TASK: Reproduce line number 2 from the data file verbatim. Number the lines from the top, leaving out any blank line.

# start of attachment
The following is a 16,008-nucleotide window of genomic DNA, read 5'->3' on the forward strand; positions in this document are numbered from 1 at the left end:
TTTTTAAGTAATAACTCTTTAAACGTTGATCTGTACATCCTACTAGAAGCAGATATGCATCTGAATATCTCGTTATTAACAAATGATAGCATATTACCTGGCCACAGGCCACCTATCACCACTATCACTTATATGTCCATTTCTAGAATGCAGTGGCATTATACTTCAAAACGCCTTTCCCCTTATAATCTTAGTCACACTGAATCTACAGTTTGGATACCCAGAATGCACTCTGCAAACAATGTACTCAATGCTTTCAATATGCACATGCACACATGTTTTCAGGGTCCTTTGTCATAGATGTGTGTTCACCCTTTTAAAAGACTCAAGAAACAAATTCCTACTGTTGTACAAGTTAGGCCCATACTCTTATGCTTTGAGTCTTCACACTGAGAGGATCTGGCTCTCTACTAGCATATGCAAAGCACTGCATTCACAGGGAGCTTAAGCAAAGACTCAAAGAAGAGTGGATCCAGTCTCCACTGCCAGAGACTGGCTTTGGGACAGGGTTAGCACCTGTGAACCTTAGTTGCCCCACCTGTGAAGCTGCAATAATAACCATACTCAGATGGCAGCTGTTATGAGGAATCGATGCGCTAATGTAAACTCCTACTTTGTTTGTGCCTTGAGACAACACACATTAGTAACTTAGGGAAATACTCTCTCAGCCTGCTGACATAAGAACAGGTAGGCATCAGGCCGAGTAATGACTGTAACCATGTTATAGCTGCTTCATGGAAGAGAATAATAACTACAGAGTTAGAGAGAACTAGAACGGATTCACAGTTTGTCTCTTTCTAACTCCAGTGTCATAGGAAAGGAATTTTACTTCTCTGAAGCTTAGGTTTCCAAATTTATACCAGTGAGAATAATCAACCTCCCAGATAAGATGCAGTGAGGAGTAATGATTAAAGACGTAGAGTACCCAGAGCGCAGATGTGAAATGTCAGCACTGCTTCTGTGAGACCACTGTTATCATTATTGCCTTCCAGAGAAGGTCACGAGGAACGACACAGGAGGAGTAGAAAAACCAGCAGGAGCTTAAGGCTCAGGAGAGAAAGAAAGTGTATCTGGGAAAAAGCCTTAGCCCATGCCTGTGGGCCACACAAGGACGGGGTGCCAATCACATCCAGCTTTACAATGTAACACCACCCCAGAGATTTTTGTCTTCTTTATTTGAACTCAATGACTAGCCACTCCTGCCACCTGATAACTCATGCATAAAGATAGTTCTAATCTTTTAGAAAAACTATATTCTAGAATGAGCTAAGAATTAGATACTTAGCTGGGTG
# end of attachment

TTTTTAAGTAATAACTCTTTAAACGTTGATCTGTACATCCTACTAGAAGCAGATATGCATCTGAATATCTCGTTATTAACAAATGATAGCATATTACCTGGCCACAGGCCACCTATCACCACTATCACTTATATGTCCATTTCTAGAATGCAGTGGCATTATACTTCAAAACGCCTTTCCCCTTATAATCTTAGTCACACTGAATCTACAGTTTGGATACCCAGAATGCACTCTGCAAACAATGTACTCAATGCTTTCAATATGCACATGCACACATGTTTTCAGGGTCCTTTGTCATAGATGTGTGTTCACCCTTTTAAAAGACTCAAGAAACAAATTCCTACTGTTGTACAAGTTAGGCCCATACTCTTATGCTTTGAGTCTTCACACTGAGAGGATCTGGCTCTCTACTAGCATATGCAAAGCACTGCATTCACAGGGAGCTTAAGCAAAGACTCAAAGAAGAGTGGATCCAGTCTCCACTGCCAGAGACTGGCTTTGGGACAGGGTTAGCACCTGTGAACCTTAGTTGCCCCACCTGTGAAGCTGCAATAATAACCATACTCAGATGGCAGCTGTTATGAGGAATCGATGCGCTAATGTAAACTCCTACTTTGTTTGTGCCTTGAGACAACACACATTAGTAACTTAGGGAAATACTCTCTCAGCCTGCTGACATAAGAACAGGTAGGCATCAGGCCGAGTAATGACTGTAACCATGTTATAGCTGCTTCATGGAAGAGAATAATAACTACAGAGTTAGAGAGAACTAGAACGGATTCACAGTTTGTCTCTTTCTAACTCCAGTGTCATAGGAAAGGAATTTTACTTCTCTGAAGCTTAGGTTTCCAAATTTATACCAGTGAGAATAATCAACCTCCCAGATAAGATGCAGTGAGGAGTAATGATTAAAGACGTAGAGTACCCAGAGCGCAGATGTGAAATGTCAGCACTGCTTCTGTGAGACCACTGTTATCATTATTGCCTTCCAGAGAAGGTCACGAGGAACGACACAGGAGGAGTAGAAAAACCAGCAGGAGCTTAAGGCTCAGGAGAGAAAGAAAGTGTATCTGGGAAAAAGCCTTAGCCCATGCCTGTGGGCCACACAAGGACGGGGTGCCAATCACATCCAGCTTTACAATGTAACACCACCCCAGAGATTTTTGTCTTCTTTATTTGAACTCAATGACTAGCCACTCCTGCCACCTGATAACTCATGCATAAAGATAGTTCTAATCTTTTAGAAAAACTATATTCTAGAATGAGCTAAGAATTAGATACTTAGCTGGGTG